'It just went boom': Florida ICU's swamped with younger COVID victims
According to a report from the Miami Herald, Florida hospitals are being overwhelmed with COVID-19 patients once again in frightening numbers as the Delta variant spreads rapidly among the unvaccinated in the state.
Florida has long been a hot spot for COVID-19 infections as Republican Gov. Ron DeSantis has resisted recommendations from health officials and refuses to mandate the wearing of masks -- recently giving parents the option of not masking up their kids returning to school.
As the Herald report notes, the new flood of victims flooding in are even sicker than before -- and also younger.
Pointing out that every bed in Miami's Jackson Memorial Hospital is filled at the moment, the report notes that every patient was unvaccinated and now suffering the devastating effect of COVID-19.
"The youngest patient, a 27-year-old woman on a ventilator, had to be resuscitated with a bag valve mask after her blood oxygen saturation levels crashed. The oldest, a 71-year-old man, has been in the ICU for two weeks. He has been in a coma for three days. When he awakens, if he awakens, he will be a widower. The man's wife, also hospitalized with COVID-19, died two days earlier," the report states. "Many healthcare workers at Jackson Memorial thought the end of the pandemic was in sight, largely due to the effectiveness of the vaccines. Then the delta variant took hold, particularly in areas with low vaccination rates, and cases are surging again, only at a faster clip."
Describing the sudden surge from variant, Ademola Ayo Akinkunmi, director of patient care services for Jackson Health bluntly stated, "It just went boom," before adding, "No matter how hard we work to discharge patients we know there are others coming."
The report goes on to note, "In Florida, the number of new cases and the rate of positive tests for the virus that causes COVID-19 — a measure known as the level of community transmission — is high in all 67 counties, according to Centers for Disease Control and Prevention data. On Saturday, Florida reported 21,683 new COVID-19 cases as of July 30, the single-highest daily COVID case count since the pandemic began 18 months ago, according to CDC data. The seven-day moving average soared to 15,817, a more than 750% increase since July 1."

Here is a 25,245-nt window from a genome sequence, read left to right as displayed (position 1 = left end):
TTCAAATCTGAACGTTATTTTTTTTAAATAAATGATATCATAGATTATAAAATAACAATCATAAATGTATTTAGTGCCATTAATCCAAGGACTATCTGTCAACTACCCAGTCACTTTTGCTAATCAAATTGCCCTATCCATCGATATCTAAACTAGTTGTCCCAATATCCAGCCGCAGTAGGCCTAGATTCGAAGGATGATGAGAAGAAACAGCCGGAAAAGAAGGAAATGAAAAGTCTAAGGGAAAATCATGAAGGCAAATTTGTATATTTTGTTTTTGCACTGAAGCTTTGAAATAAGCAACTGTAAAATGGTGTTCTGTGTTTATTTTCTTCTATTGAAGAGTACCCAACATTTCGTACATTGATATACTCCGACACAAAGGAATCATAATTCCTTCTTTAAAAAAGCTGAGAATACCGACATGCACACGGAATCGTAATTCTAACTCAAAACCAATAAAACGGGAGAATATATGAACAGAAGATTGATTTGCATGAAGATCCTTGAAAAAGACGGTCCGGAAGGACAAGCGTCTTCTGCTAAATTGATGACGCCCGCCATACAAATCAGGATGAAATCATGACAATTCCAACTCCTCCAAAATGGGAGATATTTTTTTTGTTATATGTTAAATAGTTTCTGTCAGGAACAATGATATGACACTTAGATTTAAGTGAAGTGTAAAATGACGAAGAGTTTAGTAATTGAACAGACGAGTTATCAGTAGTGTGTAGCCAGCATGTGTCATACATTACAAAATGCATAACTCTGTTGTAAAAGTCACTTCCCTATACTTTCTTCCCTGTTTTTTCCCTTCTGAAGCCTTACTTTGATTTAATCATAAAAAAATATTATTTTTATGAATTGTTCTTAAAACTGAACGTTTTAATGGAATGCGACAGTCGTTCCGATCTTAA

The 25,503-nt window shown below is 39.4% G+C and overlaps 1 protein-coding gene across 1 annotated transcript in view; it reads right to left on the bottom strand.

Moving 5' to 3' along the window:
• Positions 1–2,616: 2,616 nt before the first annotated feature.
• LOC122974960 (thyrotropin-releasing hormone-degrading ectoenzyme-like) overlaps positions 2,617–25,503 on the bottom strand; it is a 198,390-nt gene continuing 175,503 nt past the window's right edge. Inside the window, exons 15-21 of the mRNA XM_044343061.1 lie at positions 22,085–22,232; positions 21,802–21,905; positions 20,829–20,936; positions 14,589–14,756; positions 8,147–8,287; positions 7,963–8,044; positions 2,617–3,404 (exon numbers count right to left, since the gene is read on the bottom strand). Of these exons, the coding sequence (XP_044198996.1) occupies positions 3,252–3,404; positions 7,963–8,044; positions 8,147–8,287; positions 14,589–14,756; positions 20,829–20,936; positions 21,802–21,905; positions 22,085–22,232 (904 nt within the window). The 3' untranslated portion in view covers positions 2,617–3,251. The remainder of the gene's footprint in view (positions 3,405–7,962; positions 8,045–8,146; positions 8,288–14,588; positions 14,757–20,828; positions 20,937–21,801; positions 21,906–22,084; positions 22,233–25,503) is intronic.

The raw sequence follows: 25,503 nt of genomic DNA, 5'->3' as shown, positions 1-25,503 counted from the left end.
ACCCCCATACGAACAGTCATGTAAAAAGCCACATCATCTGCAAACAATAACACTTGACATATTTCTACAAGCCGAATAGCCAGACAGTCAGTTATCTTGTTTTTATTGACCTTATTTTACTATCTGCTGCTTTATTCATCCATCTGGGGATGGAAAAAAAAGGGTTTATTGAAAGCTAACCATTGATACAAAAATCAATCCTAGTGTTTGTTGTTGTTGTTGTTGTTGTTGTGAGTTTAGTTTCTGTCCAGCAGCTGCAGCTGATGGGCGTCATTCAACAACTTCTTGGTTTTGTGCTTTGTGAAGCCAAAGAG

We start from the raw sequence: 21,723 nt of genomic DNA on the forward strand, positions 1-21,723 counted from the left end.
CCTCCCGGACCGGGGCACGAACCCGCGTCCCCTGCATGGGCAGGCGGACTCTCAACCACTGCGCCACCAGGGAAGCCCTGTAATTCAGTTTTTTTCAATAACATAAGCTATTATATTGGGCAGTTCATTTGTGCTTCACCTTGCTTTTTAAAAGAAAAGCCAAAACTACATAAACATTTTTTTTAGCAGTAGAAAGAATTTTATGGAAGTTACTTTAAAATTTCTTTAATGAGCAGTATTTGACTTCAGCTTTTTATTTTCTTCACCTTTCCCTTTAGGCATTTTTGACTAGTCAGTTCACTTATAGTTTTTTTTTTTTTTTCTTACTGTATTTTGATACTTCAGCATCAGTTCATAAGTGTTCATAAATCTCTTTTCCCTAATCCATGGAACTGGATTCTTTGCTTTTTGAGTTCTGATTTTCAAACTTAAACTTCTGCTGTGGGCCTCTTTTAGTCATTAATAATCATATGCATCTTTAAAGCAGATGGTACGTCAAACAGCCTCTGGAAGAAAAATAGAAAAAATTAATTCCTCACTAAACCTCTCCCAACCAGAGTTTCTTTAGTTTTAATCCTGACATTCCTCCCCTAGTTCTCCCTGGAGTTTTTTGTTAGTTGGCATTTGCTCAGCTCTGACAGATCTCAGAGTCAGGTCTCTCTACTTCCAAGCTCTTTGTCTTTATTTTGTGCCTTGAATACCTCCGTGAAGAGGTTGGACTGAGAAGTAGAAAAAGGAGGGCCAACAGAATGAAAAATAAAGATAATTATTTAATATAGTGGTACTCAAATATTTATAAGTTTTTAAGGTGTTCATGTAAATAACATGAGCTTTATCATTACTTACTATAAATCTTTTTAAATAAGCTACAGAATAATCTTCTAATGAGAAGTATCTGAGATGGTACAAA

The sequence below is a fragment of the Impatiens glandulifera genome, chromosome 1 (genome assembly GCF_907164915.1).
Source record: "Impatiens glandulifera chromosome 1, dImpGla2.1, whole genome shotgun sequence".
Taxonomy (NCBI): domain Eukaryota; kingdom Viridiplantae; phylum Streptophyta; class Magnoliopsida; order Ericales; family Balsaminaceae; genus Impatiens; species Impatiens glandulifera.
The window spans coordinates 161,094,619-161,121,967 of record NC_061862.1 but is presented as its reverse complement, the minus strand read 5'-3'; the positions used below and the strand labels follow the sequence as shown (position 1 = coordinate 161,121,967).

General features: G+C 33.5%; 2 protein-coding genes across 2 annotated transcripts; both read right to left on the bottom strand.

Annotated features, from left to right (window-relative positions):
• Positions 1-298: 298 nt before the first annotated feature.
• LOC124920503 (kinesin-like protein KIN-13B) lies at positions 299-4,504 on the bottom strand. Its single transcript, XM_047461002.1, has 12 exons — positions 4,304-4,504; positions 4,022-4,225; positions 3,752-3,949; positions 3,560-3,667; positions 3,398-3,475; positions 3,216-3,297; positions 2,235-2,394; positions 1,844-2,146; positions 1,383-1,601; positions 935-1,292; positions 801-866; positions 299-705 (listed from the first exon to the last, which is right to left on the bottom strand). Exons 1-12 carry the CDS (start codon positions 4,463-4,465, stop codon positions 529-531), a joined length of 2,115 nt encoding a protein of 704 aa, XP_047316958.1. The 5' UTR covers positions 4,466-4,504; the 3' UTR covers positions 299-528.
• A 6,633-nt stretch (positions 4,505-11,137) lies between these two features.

According to Alix Zacharski, manager of the medical intensive care unit at Jackson Memorial, the critically-ill patients they are seeing are way younger -- and way sicker -- than they were during the first wave of COVID victims.
"Unlike last year, we're getting a very young population, which is extremely concerning because this time we're now getting young people without pre-existing conditions," Zacharski admitted. "So that's scarier."
Case in point, the Herald reports, "On a recent weekday afternoon, Zacharski was working in the ICU when a 27-year-old patient's vital signs crashed, triggering an alarm on a computer monitor in the nurses' station. Her blood oxygen saturation levels had dropped suddenly from 95 to 64. Normal readings usually range from 95 to 100, and anything below 90 is considered low. As the patient's heart rate accelerated, Zacharski and her colleagues rushed to the patient's room and removed the ventilator from her throat. Then they applied a bag valve mask, pumping the air bag by hand to force oxygen into the patient's lungs."
"The medical team revived the patient, and her blood oxygen levels slowly recovered. It's possible that the patient's blood oxygen levels crashed because of a mucus plug, Zacharski said, emphasizing that dangerous complications can arise at any time," the report continued with Zacharski adding, "People come down with it within five days and they're really sick. They are coming to the hospital saying, 'I don't feel good. I can't breathe'. That's when you're feeling, 'Oh, this is very different from what it was before.' "
"It's very hard for us when someone's eyes are looking at you, staring at you, deadlocked, pleading and begging you, hugging you to help them breathe," she added. "That's the part that stays with us. It's really hard."
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